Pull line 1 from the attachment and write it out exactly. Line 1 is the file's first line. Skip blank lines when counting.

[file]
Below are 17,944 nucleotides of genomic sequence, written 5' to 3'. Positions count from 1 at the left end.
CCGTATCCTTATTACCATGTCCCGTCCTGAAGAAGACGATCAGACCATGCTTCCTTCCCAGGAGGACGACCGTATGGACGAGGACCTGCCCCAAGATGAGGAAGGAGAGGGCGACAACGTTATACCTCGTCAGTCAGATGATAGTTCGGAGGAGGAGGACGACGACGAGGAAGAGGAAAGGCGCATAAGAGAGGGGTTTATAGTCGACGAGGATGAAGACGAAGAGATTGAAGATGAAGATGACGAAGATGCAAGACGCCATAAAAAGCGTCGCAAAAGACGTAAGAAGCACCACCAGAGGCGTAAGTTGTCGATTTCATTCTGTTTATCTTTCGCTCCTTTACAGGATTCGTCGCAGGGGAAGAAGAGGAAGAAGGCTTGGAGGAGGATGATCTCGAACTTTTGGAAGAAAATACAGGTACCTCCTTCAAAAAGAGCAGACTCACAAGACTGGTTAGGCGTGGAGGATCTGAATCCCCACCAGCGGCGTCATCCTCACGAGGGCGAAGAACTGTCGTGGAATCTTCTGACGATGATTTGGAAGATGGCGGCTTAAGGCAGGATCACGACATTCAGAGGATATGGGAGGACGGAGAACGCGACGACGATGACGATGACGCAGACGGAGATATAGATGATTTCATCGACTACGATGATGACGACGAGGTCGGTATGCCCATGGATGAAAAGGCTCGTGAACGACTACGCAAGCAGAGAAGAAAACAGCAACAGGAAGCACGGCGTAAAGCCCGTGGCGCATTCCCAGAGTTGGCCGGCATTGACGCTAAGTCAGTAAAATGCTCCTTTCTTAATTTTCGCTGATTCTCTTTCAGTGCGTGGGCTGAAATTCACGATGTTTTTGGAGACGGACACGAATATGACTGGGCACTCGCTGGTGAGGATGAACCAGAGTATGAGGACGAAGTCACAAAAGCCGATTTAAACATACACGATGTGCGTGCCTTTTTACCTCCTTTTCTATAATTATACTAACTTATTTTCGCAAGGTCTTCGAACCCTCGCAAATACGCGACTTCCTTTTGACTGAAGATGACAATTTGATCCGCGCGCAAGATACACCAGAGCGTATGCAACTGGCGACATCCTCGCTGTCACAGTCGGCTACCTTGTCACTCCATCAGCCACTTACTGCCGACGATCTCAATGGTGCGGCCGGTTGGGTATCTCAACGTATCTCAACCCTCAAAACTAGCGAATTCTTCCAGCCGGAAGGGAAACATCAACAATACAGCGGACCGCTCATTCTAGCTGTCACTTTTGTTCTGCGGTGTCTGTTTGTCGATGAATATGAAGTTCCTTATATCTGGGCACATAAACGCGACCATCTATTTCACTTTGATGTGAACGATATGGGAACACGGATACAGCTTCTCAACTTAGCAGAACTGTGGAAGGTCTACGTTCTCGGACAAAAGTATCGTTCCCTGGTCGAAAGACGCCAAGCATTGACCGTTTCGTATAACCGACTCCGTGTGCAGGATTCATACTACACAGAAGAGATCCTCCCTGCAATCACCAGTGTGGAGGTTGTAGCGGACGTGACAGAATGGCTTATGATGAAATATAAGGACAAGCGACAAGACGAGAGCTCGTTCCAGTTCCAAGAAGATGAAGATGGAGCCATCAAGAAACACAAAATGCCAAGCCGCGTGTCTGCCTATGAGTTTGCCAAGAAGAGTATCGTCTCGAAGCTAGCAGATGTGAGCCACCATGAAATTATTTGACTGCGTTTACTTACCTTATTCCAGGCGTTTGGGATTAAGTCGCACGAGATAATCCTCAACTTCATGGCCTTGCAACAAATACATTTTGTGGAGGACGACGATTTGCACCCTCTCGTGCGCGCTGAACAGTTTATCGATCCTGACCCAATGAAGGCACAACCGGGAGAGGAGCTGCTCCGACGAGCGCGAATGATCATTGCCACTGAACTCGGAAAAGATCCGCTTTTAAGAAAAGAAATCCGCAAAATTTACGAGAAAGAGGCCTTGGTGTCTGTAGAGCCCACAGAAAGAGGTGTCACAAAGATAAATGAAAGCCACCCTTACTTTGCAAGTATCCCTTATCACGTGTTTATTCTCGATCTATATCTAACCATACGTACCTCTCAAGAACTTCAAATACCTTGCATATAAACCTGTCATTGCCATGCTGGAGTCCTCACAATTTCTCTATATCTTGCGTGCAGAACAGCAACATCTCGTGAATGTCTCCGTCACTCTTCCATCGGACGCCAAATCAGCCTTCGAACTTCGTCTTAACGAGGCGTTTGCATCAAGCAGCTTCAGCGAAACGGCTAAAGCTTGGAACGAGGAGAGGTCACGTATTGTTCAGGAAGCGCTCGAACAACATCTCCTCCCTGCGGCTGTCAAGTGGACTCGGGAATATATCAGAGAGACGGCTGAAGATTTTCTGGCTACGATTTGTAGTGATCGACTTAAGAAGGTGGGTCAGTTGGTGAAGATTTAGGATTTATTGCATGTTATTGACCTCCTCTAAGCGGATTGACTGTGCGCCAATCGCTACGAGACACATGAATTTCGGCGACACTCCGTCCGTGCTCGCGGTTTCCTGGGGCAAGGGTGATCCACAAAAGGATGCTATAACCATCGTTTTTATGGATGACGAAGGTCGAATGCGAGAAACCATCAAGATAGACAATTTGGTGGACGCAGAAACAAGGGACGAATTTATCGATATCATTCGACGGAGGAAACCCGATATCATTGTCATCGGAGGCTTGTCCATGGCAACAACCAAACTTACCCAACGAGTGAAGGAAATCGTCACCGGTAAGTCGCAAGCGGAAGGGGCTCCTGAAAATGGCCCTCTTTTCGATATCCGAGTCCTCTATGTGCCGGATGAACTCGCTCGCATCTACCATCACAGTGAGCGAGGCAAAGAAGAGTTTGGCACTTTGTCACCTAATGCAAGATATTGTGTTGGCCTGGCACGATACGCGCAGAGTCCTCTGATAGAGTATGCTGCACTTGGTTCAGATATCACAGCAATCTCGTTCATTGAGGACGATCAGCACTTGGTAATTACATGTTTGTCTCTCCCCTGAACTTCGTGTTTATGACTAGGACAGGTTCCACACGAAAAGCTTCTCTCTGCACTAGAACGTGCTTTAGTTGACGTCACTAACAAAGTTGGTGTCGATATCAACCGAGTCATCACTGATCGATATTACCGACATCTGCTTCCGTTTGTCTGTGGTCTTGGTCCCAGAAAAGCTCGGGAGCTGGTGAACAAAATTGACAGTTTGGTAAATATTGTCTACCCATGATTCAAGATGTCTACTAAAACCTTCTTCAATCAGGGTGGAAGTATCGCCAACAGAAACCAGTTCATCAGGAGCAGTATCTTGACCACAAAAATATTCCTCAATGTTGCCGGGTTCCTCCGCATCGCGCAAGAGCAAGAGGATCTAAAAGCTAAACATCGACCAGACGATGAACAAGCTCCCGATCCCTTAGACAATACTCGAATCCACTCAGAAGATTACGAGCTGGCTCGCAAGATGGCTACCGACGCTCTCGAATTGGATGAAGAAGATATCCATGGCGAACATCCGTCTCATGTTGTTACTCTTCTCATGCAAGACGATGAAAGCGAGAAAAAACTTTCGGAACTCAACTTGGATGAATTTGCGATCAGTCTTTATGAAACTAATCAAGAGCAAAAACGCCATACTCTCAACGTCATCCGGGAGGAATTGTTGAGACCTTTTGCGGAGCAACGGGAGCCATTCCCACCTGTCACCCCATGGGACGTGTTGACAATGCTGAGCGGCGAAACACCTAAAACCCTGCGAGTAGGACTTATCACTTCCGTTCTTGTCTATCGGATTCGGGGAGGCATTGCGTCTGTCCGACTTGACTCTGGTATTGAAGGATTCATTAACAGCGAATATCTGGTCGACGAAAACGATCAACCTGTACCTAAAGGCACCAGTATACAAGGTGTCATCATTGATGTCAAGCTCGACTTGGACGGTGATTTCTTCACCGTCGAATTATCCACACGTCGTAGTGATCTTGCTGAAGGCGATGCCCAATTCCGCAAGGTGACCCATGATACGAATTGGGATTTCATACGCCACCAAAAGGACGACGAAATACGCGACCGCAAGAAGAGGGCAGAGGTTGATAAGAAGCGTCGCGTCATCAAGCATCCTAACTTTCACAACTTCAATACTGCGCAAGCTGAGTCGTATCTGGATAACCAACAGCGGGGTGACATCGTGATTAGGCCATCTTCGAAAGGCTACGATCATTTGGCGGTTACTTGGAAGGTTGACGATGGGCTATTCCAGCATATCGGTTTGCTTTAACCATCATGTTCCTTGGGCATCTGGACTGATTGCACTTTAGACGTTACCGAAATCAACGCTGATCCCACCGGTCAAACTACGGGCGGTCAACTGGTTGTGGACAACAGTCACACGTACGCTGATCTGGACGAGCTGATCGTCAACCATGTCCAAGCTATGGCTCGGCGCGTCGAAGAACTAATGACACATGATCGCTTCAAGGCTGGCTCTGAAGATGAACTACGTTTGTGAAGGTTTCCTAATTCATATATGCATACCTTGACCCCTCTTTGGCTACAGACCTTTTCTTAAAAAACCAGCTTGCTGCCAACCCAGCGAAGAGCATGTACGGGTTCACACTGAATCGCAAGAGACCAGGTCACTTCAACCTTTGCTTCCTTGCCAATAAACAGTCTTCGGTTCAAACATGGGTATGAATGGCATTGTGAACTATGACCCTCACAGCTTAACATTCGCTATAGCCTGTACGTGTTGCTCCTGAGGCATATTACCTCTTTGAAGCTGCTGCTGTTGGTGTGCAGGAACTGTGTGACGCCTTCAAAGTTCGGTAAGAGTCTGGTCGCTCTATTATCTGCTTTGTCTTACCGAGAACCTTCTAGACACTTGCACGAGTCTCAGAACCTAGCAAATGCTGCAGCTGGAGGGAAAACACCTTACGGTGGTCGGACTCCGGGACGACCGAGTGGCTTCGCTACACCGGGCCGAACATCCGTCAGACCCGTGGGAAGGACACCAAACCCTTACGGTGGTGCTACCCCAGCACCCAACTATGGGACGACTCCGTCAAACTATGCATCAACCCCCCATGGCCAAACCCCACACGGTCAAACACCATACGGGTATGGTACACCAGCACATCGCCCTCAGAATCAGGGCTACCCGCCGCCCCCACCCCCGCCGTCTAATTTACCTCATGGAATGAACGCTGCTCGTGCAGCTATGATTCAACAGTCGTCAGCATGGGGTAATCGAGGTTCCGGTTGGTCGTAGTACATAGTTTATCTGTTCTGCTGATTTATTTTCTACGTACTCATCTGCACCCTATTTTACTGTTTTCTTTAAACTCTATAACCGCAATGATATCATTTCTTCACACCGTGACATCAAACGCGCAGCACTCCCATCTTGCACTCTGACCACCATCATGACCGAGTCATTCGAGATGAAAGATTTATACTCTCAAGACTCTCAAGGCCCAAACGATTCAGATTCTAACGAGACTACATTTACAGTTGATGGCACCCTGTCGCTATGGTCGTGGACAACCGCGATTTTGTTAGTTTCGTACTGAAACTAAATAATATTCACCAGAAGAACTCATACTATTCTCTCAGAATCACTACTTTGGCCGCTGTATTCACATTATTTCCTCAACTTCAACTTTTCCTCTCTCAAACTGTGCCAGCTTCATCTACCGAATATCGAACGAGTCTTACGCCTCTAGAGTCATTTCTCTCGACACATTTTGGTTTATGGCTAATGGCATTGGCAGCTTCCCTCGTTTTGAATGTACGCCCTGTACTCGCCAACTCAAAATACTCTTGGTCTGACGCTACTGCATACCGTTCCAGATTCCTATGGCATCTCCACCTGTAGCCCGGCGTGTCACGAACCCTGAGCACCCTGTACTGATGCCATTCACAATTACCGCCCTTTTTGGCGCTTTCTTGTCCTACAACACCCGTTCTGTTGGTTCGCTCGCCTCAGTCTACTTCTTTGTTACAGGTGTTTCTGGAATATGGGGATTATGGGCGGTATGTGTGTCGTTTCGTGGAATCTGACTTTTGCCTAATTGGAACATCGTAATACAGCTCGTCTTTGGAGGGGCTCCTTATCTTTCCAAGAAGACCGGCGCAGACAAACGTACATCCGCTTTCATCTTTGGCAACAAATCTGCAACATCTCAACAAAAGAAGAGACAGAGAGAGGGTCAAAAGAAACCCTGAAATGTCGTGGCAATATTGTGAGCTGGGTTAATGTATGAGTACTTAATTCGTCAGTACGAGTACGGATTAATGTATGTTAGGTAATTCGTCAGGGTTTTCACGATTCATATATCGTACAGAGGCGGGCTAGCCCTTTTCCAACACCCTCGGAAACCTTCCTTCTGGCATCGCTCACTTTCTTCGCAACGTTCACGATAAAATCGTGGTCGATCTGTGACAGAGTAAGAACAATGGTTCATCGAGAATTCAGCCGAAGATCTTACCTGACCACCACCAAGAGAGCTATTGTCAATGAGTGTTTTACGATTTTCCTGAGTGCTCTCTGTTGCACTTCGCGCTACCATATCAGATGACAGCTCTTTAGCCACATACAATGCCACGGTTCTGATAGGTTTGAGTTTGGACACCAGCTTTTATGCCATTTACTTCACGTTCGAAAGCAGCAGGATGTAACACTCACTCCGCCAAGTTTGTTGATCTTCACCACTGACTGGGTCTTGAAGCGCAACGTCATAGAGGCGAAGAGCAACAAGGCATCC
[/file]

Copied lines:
Below are 17,944 nucleotides of genomic sequence, written 5' to 3'. Positions count from 1 at the left end.